Are you having a good new year? I was, sort of, but then this happened…
The world’s nuclear arsenals are becoming increasingly susceptible to hackers, which is about as cheery as reading that Piers Morgan has won an award.
According to think tank Chatham House, the race-extinction weapons systems of the UK, US and others are becoming more vulnerable because they were ‘developed before the advancement of computer technology…As a result, current nuclear strategy often overlooks the widespread use of digital technology in nuclear systems’.
Apparently and horrifyingly, there are a ‘number of vulnerabilities and pathways through which a malicious actor may infiltrate a nuclear weapons system without a state’s knowledge’.
The think tank goes on to list human error and system failures within the atomic supply chain as weak links in the line between being alive and the planet blowing up. ‘Cyberattack methods such as data manipulation, digital jamming and cyber spoofing could jeopardize the integrity of communication, leading to increased uncertainty in decision-making,’ it horribly posits.
Chatham House warns that systems could be breached by criminals, dodgy states and terrorists – none of which sound like the sort of people I’d be happy giving control of thermonuclear ordnance to. Having said that, I can’t think of anyone who’s ever existed who I’d be happy to hand control of such stuff to. Can you?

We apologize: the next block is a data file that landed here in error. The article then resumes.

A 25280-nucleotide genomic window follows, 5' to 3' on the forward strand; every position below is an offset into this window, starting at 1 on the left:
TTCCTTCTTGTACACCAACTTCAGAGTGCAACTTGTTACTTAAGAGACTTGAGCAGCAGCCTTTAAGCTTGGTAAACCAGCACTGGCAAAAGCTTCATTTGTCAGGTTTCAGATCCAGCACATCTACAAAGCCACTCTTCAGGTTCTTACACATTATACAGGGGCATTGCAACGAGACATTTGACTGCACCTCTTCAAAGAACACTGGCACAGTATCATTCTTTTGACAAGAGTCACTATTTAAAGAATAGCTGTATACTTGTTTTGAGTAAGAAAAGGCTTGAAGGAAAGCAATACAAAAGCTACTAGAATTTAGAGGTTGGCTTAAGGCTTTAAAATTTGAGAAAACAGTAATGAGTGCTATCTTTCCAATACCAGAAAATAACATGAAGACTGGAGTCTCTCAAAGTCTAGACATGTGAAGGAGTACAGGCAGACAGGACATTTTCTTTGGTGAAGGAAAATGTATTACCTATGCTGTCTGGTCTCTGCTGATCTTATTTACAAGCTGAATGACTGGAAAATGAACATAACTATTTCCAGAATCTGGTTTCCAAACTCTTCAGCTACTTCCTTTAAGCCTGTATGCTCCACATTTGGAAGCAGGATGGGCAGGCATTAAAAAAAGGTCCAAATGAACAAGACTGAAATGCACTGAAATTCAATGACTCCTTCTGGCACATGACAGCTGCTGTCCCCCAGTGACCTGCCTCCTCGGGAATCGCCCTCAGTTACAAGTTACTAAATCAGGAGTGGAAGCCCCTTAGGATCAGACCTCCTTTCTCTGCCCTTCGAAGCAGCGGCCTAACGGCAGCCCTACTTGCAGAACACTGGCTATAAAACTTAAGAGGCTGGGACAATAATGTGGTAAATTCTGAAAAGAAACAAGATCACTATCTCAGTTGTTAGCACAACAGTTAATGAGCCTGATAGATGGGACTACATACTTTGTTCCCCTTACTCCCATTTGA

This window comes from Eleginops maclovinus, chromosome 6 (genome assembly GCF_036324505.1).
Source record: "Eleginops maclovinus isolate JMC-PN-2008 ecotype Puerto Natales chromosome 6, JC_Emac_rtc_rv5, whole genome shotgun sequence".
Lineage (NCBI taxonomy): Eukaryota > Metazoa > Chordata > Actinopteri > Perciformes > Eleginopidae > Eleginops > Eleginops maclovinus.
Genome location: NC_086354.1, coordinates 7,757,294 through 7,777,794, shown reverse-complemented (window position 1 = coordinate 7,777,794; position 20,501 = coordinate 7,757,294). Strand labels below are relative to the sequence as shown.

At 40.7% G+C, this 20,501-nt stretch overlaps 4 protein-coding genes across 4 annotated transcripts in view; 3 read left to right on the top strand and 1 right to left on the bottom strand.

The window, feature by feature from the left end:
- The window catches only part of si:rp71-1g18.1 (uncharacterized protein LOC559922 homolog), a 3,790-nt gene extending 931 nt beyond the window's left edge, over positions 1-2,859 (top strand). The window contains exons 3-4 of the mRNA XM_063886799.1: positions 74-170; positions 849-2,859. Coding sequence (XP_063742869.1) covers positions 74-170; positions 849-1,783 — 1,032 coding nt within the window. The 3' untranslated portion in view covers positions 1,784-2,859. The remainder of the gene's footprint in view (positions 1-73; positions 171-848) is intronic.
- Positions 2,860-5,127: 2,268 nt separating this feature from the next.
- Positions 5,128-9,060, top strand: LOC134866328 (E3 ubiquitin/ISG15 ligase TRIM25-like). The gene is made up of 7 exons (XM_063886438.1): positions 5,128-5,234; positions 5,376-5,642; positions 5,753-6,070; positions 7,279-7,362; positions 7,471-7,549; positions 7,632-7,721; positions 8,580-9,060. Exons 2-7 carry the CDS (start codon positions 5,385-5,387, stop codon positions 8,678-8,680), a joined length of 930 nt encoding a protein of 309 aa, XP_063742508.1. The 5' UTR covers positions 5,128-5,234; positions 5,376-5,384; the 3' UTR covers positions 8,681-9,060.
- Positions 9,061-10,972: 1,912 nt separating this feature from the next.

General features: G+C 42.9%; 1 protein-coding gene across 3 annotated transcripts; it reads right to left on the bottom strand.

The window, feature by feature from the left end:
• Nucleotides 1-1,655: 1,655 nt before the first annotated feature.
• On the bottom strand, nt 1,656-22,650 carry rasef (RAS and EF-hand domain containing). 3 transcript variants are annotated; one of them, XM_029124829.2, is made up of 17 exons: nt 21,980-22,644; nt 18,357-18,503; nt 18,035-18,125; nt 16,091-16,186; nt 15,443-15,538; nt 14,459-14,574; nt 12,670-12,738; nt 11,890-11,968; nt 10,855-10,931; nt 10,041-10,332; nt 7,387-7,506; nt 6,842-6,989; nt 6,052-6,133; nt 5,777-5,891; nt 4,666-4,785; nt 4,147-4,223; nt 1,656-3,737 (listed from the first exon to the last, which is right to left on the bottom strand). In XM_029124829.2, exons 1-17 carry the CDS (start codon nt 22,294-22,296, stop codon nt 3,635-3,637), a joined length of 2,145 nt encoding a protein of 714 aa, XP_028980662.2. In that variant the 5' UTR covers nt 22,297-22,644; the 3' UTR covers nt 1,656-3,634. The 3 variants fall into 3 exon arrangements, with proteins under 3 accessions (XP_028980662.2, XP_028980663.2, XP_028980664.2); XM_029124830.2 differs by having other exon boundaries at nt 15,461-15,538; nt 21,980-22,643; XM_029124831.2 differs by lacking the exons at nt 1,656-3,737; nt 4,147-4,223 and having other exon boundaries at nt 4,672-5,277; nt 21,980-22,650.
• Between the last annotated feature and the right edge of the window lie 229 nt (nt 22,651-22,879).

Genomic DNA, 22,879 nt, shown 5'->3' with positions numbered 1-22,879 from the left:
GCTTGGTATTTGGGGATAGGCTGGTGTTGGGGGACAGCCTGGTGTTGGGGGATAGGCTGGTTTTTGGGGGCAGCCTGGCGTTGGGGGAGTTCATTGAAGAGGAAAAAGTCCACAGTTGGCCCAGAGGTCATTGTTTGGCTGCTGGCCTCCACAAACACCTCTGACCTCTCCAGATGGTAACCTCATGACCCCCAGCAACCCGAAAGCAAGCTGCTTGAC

The report mentions the US’s alleged hack of North Korea’s nuclear programme, which may have helped lead to the bomb-obsessed state’s missile test failure last April.
Silly North Korea, haha – except it turns out that the silos of the US’s own intercontinental Minuteman nuclear missiles are ‘particularly vulnerable to cyber-attacks,’ so who’s laughing now, America? Not me, that’s for sure.
Concluding, the report’s authors, Beyza Unal and Patricia Lewis, who are not the sort of people you’d turn to for help with insomnia, gloomily write: ‘At best, cyber insecurity in nuclear weapons systems is likely to undermine trust and confidence in military capabilities and in the nuclear weapons infrastructure.
‘At worst, cyberattacks could lead to deliberate misinformation and the inadvertent launch of nuclear weapons. In times of crisis, loss of confidence in nuclear weapons capabilities would factor into decision-making and could undermine beliefs in nuclear deterrence – particularly in extending nuclear deterrence to allied countries.’
Remember when it was just WannaCry and dodgy CPUs we had to worry about?
Anyway, here’s the full report, which I don’t recommend you read – unless, that is, you’ve some responsibility for nuclear weapons security, in which case I implore you to at least flick through it.